a character who protects and teaches other characters.

wise, scholarly, thinking, philosophical

  • The Advisor
  • The Detective
  • The Father / Patriarch
  • The Headmaster
  • The Observer
  • The Scholar
  • The Teacher / Professor
  • The Wise Old One

The Lover

a person who seeks a relationship with those they love.

The Companion

individual or multiple characters loyal to one another and protective of the hero.

intimate, passionate, enthusiastic

  • The Femme Fatale
  • The Ladies' Man
  • Prince Charming
  • Star-Crossed Lovers
  • Soul Mates
  • The Temptress
  • The Minion
  • The Side-kick
  • The Straight Man

The Jester

a person who wants to have a great time or who tends to amuse others.

The Trickster

a character (good or evil) who plays tricks on those around them, often leaving confusion and chaos in their wake.

playful, funny, frivolous, joyful, mischievous

  • The Absent-mined Professor
  • The Comedian
  • The Fool
  • The Imposter
  • The Joker
  • The Klutz
  • The Town Drunk
  • The Village Idiot

The Creator

a person who seeks to envision and realize an idea


visionary, artistic, creative, innovative

  • The Inventory
  • The Musician
  • The Tortured Artist
  • The Reclusive Writer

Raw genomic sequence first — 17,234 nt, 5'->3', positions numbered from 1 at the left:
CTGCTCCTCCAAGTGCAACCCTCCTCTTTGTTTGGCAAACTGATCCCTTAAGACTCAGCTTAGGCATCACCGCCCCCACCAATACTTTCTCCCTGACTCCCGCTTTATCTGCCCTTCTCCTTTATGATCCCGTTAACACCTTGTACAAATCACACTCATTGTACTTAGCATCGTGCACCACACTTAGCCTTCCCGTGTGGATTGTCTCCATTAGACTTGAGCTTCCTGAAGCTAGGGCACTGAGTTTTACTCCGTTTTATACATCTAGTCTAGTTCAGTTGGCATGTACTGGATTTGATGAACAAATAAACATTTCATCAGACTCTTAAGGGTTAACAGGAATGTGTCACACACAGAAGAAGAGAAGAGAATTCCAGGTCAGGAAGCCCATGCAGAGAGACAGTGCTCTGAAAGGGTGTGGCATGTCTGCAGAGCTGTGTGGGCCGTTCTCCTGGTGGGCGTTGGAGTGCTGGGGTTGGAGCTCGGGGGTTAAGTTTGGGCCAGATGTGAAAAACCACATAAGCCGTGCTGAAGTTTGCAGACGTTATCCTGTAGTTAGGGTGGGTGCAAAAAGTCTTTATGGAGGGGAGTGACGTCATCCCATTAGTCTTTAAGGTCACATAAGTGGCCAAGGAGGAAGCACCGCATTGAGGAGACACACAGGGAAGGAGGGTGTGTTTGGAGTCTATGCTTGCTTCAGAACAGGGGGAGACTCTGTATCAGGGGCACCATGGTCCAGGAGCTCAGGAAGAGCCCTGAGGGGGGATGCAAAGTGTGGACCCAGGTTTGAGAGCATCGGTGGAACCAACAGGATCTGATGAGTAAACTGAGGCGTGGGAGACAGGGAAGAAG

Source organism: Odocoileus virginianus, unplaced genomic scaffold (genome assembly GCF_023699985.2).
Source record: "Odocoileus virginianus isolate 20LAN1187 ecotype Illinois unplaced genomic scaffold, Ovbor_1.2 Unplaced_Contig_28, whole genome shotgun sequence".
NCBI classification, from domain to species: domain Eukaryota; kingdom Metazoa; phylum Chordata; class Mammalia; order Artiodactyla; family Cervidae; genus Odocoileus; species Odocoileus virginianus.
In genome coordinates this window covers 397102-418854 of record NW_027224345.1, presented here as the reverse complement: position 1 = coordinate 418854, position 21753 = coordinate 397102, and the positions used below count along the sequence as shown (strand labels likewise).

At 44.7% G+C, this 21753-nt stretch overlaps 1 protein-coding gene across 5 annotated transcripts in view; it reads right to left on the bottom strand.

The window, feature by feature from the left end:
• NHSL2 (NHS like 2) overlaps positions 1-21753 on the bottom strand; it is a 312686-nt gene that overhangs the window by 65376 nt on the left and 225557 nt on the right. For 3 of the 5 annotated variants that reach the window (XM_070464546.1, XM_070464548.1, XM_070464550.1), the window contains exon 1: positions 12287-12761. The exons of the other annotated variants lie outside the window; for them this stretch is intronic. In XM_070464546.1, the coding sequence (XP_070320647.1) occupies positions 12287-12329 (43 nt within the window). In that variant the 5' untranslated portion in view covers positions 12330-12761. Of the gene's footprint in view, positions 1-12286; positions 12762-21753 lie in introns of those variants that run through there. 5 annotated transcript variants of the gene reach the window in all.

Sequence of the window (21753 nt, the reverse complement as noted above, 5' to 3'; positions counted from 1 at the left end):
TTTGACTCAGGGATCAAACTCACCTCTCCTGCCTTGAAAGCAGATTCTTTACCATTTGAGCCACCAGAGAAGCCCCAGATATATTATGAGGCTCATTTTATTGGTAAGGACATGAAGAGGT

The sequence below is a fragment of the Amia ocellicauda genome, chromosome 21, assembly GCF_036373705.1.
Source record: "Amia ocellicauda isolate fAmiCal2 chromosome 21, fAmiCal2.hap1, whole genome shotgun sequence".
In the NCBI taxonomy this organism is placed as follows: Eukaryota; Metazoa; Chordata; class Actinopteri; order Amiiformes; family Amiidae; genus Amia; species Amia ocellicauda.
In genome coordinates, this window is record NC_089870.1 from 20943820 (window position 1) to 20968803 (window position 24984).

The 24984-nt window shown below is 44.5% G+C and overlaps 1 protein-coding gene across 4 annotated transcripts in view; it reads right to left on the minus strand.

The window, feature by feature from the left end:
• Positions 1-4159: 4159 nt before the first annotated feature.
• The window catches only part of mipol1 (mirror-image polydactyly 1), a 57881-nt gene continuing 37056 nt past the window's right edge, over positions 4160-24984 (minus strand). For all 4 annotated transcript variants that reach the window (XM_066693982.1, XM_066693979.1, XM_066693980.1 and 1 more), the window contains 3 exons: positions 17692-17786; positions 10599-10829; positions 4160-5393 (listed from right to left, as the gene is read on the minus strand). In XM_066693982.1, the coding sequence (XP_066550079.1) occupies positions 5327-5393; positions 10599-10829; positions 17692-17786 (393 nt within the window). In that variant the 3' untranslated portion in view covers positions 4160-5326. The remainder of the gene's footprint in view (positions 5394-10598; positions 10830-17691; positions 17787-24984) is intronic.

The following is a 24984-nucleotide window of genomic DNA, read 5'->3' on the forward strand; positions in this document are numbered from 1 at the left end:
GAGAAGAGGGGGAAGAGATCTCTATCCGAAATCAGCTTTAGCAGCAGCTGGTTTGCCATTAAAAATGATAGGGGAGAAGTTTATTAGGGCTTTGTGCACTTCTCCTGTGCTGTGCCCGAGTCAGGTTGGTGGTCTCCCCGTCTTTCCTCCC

The Magician

a person who seeks to make dreams come true.


catalytic, spiritual, healer

  • The Blind Seer
  • The Fairy Godmother
  • The Healer
  • The Psychic
  • The Wizard

The Ruler

a person who seeks to lead others into prosperity and success.


managing, powerful

  • The Boss
  • The God / Goddess
  • The King/Queen
  • The Leader

Literary Antagonists

Jung's archetypes may be applied to antagonists, as well as protagonists.

The Villain

a human character who acts as an antagonist, opposing and often seeking to annihilate the protagonist.

angry, vengeful, manipulative, evil

  • The Bully
  • The Career Criminal
  • The Corruptor
  • The Mad Scientist
  • The Manipulator
  • The Nemesis
  • The Psycho/Sociopath
  • The Traitor
  • The Wicked Stepmother

The Monster

an unnatural or non-human character who acts as an antagonist who is a threat to the protagonist and other characters.

unnatural, non-human, instinctual, unsympathetic

  • The Creature
  • The Dark Lord/Wizard
  • The Devil
  • Little Green Men
  • The Robot
  • The Werewolf
  • The Wicked Witch
  • The Vampire
  • The Zombie

The Doppelganger

a shadow of the character that represents another side to his or her personality.

opposite, contrary

  • The Evil Twin
  • The Shadow

Other Literary Archetypes

Setting Archetypes

  • a threshold - a gateway to a new place
  • the underworld - place of darkness or death (hell)
  • a wilderness - place of unknown danger (hell, a desert, jungle or dark forest)
  • an oasis - place of safety  (heaven, haven)
  • a crossroads - a place of decisions
  • a maze - dilemma or place of uncertainty
  • a whirlpool - destructive forces
  • a lake - mysterious, deep
  • a mountain - challenge, loftiness, success
  • a valley - depression, unknown, low-points
  • a garden - innocence, fertility, new birth, hope
  • a cave or a tunnel - passage, rebirth, death
  • an island - remote, untouchable
  • a desert - thirst, death, hopelessness

Situational Archetypes

  • shared meals - community, commitment
  • sleep - healing or loss of self
  • death/rebirth - endings and beginnings